WASHINGTON — A federal government shutdown could take place at midnight on September 30.
That is, unless Congress passes a Continuing Resolution to keep federal operations funded, which is looking increasingly questionable.
The nation has been down this road before. According to the House of Representatives Archives, there have been 20 government shutdowns since 1977.
The Congressional Budget Office estimated that the effects of the 34-day partial shutdown in 2018 and 2019 delayed approximately $18 billion in federal discretionary spending.
Sen. Tim Kaine (D-Virginia) has introduced the "End Shutdowns Act," a bill to prevent government shutdowns "and the senseless pain they inflict on federal employees, government contractors, and millions of Americans who rely on government services."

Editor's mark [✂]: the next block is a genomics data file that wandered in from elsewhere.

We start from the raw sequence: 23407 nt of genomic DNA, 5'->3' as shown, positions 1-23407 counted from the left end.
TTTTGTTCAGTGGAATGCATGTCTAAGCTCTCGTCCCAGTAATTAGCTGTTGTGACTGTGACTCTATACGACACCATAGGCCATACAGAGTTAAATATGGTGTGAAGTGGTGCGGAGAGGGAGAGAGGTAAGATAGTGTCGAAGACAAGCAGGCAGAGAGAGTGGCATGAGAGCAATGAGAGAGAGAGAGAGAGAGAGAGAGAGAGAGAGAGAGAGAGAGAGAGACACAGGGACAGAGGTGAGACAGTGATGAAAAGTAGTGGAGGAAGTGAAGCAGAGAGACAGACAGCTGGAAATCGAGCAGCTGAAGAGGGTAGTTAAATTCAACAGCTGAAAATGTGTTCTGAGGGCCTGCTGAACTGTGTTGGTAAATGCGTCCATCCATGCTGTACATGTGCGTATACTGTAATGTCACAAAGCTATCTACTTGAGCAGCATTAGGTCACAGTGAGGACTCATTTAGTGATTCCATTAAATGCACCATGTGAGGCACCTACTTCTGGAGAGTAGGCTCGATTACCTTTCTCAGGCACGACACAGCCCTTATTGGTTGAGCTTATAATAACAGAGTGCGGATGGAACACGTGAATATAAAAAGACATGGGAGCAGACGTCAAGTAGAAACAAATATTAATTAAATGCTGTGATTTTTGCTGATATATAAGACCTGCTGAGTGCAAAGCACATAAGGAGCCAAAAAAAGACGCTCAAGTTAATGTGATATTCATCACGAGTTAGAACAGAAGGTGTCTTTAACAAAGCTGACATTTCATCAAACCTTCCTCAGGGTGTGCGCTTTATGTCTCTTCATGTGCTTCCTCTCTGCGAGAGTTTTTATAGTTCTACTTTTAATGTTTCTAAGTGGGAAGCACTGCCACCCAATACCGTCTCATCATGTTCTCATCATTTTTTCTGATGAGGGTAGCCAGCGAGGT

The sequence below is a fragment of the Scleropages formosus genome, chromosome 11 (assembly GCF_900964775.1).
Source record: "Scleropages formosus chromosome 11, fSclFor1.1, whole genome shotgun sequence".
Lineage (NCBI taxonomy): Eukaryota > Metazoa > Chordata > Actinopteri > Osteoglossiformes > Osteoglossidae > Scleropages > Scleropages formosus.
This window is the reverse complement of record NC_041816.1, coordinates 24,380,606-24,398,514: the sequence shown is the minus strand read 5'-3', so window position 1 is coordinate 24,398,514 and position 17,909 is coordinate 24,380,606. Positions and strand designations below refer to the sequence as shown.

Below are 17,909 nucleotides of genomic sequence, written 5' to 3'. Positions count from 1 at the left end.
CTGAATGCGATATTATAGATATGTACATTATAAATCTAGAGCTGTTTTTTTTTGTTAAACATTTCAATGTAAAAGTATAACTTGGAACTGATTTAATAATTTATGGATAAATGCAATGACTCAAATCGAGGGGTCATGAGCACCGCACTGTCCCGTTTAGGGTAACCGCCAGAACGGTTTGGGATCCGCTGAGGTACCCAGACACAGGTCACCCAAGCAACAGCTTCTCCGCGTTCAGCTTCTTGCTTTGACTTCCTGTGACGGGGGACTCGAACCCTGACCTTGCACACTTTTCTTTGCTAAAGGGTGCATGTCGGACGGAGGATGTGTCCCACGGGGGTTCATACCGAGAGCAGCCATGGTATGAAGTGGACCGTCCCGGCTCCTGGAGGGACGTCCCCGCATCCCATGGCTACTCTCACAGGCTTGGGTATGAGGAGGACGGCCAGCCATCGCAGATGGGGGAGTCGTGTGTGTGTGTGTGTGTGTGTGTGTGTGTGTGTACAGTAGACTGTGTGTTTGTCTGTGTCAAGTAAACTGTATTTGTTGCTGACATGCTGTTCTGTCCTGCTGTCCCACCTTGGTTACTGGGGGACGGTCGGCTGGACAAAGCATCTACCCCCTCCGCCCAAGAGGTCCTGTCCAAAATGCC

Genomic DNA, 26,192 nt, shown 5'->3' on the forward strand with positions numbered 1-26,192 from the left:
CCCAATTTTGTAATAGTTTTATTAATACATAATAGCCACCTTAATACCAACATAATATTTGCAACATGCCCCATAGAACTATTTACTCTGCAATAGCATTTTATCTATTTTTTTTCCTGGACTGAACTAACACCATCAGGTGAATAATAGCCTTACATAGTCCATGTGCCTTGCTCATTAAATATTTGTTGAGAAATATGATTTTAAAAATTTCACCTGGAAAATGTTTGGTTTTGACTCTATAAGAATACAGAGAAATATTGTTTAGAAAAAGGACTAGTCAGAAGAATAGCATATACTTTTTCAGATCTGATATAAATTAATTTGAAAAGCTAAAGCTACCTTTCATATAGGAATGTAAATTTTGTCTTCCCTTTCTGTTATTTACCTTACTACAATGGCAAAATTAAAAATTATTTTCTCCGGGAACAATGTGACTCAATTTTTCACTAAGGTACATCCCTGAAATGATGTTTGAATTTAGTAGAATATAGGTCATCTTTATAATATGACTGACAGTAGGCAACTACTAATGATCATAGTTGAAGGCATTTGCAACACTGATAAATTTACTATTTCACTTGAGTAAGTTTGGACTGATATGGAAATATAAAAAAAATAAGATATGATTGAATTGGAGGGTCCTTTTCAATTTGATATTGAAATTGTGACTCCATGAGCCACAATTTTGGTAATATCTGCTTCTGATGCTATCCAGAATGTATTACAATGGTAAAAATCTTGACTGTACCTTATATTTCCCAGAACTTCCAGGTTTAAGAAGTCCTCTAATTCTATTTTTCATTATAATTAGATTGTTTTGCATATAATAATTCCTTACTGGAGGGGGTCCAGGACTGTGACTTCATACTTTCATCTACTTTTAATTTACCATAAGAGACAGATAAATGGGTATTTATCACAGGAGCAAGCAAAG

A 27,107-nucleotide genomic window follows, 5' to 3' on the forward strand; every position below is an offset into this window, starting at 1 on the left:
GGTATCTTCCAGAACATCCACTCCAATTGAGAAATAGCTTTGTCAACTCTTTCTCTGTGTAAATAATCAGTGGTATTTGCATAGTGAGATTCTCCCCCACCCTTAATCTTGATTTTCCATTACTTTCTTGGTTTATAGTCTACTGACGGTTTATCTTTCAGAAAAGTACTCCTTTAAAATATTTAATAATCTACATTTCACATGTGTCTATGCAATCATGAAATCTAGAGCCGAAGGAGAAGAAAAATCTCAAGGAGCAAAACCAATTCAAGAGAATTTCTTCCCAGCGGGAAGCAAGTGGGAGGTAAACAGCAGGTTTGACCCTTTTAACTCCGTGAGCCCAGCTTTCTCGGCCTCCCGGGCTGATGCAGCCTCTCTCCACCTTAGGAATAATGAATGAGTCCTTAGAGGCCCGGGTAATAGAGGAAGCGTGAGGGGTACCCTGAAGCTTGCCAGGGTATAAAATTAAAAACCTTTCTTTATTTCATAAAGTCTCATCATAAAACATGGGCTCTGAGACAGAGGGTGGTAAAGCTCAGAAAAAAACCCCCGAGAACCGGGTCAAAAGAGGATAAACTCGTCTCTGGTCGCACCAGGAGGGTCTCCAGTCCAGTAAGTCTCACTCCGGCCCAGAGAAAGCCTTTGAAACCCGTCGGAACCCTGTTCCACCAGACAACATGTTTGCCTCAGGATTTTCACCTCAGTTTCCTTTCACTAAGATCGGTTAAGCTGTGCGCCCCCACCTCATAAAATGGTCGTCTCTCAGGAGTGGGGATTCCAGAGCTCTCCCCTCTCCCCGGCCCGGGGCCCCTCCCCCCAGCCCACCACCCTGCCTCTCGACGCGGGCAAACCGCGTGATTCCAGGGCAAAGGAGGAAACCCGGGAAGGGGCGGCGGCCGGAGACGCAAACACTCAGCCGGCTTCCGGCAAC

"It would just state that if we reach the end of the fiscal year without a budget, that we would move immediately into a continuing resolution that would continue the existing year's budget, but it would make it hard for either house to take up non-budgetary matters," he said.
Sen. Mark Warner is still hopeful that another shutdown can be avoided.
"We will take it on the chin. It will hurt our economy. It will disrupt Virginians' lives. This makes absolutely no sense," he said.
The top Democrat on the House Armed Services Committee said a shutdown would harm military families' finances.
Rep. Adam Smith (D-Washington) said if a shutdown happens, "troops literally don't know when they're going to get paid again."